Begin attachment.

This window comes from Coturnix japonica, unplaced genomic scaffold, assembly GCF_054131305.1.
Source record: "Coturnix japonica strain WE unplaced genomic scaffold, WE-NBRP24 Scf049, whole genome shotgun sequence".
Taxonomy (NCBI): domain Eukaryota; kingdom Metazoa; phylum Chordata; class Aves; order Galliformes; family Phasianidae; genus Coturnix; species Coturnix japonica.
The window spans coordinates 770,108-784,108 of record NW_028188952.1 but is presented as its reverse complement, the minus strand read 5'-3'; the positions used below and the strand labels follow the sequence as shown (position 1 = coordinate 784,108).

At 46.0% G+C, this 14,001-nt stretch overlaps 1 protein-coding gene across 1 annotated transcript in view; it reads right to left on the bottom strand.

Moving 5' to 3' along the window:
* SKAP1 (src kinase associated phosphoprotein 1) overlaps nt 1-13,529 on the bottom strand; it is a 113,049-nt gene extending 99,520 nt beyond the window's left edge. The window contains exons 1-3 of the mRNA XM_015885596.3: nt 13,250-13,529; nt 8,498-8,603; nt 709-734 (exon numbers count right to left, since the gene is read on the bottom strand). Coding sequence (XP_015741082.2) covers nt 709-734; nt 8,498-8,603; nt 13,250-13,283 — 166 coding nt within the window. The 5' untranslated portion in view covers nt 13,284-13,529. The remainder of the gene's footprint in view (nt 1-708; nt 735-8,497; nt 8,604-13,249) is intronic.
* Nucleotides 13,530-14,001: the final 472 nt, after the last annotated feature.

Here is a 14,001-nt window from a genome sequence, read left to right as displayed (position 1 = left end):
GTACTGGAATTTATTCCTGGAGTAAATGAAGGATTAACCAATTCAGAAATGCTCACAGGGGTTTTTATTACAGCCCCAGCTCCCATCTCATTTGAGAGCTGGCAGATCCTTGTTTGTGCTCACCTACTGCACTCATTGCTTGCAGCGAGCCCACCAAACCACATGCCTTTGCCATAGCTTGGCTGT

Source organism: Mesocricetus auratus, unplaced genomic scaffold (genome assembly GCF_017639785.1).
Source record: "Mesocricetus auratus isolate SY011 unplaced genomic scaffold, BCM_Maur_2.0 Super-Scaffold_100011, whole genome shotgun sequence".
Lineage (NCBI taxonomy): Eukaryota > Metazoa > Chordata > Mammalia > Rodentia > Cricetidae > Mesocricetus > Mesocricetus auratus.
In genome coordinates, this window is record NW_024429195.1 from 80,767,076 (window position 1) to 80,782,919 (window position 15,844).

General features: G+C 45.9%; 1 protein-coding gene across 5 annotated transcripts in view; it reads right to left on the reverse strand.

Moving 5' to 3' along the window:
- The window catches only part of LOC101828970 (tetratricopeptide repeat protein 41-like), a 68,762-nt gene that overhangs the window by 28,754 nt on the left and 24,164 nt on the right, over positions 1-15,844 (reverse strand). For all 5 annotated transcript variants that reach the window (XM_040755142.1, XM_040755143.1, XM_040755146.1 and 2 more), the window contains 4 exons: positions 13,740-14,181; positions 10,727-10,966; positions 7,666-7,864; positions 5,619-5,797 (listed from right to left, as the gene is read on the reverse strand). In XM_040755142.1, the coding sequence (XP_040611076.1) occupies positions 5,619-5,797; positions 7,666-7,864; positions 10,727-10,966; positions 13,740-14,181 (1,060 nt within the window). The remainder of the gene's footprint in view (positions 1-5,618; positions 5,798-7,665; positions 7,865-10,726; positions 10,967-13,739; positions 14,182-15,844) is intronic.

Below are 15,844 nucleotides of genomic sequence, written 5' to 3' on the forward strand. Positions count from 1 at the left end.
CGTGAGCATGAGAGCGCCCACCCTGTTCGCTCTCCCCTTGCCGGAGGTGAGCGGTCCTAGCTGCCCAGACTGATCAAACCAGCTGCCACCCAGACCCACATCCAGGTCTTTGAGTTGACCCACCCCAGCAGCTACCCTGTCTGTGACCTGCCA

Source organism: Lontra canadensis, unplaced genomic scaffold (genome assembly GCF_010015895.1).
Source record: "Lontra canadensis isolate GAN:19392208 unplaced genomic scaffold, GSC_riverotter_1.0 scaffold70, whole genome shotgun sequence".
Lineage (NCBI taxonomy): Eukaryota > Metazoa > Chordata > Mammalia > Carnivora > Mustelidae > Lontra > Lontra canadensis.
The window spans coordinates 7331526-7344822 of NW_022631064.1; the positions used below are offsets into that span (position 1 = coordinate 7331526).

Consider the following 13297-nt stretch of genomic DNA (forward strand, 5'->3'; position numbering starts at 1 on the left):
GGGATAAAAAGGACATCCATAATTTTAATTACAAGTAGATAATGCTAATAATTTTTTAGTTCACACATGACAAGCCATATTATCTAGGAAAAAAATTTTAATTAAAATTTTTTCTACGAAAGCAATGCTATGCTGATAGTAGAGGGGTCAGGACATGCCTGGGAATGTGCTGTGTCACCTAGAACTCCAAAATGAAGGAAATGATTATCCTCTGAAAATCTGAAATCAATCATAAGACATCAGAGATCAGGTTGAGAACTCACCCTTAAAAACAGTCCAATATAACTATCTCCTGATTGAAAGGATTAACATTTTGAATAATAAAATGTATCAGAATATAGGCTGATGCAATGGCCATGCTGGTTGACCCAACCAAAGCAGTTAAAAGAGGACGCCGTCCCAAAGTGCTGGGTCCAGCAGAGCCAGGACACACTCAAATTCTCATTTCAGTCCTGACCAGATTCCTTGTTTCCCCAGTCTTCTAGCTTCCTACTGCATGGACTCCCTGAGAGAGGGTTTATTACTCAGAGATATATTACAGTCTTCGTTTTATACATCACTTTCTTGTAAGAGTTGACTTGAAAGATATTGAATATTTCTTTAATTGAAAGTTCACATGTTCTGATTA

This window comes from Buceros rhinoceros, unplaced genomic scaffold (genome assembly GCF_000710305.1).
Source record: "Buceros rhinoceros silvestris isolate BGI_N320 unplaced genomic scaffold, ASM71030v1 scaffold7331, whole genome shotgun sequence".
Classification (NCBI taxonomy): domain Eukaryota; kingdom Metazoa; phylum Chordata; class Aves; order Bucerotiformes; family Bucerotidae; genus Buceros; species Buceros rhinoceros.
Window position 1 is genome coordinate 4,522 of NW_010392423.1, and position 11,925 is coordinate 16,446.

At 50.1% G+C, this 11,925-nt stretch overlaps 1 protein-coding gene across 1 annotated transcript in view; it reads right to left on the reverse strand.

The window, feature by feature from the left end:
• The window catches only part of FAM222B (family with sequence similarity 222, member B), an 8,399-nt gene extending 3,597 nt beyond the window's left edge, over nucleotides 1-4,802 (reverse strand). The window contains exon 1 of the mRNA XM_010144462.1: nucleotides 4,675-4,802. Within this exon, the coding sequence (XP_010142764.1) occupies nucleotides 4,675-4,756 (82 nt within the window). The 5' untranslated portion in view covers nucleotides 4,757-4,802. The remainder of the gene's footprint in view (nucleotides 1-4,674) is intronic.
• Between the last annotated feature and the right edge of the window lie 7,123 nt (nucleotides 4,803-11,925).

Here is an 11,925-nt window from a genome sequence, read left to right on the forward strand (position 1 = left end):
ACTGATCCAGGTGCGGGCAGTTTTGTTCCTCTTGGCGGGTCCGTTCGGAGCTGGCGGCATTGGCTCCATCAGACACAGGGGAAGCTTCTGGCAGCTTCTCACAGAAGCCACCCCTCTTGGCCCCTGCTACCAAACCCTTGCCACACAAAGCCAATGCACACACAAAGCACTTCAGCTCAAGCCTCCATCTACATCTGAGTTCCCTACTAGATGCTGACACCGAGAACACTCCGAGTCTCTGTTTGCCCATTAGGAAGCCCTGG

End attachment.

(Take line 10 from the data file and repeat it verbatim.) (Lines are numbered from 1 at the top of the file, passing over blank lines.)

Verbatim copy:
GTACTGGAATTTATTCCTGGAGTAAATGAAGGATTAACCAATTCAGAAATGCTCACAGGGGTTTTTATTACAGCCCCAGCTCCCATCTCATTTGAGAGCTGGCAGATCCTTGTTTGTGCTCACCTACTGCACTCATTGCTTGCAGCGAGCCCACCAAACCACATGCCTTTGCCATAGCTTGGCTGT